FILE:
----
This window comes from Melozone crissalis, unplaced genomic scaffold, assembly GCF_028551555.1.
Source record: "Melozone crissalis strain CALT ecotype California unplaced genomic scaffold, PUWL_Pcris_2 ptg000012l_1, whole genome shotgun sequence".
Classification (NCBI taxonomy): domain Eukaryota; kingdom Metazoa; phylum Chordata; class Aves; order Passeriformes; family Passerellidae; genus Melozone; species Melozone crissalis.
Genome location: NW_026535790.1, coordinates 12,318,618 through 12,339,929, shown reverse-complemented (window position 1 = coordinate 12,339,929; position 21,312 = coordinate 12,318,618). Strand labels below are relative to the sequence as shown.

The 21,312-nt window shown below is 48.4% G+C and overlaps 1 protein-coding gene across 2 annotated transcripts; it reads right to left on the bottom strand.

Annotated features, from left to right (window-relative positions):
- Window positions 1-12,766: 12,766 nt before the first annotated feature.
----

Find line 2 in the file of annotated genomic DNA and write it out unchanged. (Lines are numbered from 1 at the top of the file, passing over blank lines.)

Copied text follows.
Source record: "Melozone crissalis strain CALT ecotype California unplaced genomic scaffold, PUWL_Pcris_2 ptg000012l_1, whole genome shotgun sequence".